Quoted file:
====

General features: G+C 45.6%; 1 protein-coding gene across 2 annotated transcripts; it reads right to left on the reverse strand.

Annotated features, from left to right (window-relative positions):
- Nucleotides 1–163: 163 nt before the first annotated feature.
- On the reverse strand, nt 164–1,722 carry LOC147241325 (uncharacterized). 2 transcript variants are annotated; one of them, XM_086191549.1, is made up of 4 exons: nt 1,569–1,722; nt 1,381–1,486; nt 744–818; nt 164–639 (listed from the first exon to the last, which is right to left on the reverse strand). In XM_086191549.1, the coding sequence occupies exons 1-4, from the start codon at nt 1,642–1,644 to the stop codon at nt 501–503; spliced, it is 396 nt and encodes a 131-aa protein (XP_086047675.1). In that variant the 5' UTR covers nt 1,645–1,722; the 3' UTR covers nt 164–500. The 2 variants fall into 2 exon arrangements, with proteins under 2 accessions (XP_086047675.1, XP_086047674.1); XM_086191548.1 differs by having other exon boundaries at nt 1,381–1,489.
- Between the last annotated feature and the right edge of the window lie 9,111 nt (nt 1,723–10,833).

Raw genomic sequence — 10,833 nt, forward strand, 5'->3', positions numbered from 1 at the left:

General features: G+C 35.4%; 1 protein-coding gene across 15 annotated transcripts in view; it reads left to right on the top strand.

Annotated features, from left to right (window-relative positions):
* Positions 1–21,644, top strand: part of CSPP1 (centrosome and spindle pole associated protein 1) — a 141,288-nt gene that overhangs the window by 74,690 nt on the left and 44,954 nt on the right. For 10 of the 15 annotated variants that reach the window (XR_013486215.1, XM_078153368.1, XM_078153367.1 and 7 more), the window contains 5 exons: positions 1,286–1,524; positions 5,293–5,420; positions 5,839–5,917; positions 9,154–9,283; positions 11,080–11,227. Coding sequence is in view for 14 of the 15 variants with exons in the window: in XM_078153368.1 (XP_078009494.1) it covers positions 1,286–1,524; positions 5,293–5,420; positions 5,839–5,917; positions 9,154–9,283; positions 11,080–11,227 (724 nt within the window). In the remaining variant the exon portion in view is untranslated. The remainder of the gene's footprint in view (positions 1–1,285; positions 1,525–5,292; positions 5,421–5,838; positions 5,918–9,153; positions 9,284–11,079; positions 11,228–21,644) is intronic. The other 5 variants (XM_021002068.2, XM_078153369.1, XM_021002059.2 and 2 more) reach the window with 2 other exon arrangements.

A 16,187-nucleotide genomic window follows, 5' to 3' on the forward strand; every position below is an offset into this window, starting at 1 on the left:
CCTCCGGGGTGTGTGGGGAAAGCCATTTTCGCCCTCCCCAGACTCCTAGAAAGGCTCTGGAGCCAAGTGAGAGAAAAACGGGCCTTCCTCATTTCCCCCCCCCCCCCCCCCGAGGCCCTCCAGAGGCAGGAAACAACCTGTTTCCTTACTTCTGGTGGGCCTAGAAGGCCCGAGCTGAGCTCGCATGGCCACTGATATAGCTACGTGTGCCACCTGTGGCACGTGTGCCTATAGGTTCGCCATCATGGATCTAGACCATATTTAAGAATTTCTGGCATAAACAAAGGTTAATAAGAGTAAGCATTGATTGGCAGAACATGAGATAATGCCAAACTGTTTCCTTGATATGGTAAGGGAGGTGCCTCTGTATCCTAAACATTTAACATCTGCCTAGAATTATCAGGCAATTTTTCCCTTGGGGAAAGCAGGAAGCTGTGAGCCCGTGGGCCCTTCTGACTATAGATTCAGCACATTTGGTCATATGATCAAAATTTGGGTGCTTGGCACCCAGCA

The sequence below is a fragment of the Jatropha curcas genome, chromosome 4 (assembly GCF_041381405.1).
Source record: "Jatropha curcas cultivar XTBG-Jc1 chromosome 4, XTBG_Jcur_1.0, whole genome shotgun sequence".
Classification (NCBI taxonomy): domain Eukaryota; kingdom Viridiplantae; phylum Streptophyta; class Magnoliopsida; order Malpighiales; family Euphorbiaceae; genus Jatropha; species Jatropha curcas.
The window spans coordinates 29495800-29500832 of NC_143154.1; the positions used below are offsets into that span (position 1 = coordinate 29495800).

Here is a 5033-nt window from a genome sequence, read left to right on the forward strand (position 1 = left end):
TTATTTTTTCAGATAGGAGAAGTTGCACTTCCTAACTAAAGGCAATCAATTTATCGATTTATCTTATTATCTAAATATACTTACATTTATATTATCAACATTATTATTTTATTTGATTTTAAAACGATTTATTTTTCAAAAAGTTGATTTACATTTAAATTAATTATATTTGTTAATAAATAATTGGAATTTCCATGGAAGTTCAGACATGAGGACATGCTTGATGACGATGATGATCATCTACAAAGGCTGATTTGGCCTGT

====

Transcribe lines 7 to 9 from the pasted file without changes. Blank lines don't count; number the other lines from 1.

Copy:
General features: G+C 35.4%; 1 protein-coding gene across 15 annotated transcripts in view; it reads left to right on the top strand.

Annotated features, from left to right (window-relative positions):
* Positions 1–21,644, top strand: part of CSPP1 (centrosome and spindle pole associated protein 1) — a 141,288-nt gene that overhangs the window by 74,690 nt on the left and 44,954 nt on the right. For 10 of the 15 annotated variants that reach the window (XR_013486215.1, XM_078153368.1, XM_078153367.1 and 7 more), the window contains 5 exons: positions 1,286–1,524; positions 5,293–5,420; positions 5,839–5,917; positions 9,154–9,283; positions 11,080–11,227. Coding sequence is in view for 14 of the 15 variants with exons in the window: in XM_078153368.1 (XP_078009494.1) it covers positions 1,286–1,524; positions 5,293–5,420; positions 5,839–5,917; positions 9,154–9,283; positions 11,080–11,227 (724 nt within the window). In the remaining variant the exon portion in view is untranslated. The remainder of the gene's footprint in view (positions 1–1,285; positions 1,525–5,292; positions 5,421–5,838; positions 5,918–9,153; positions 9,284–11,079; positions 11,228–21,644) is intronic. The other 5 variants (XM_021002068.2, XM_078153369.1, XM_021002059.2 and 2 more) reach the window with 2 other exon arrangements.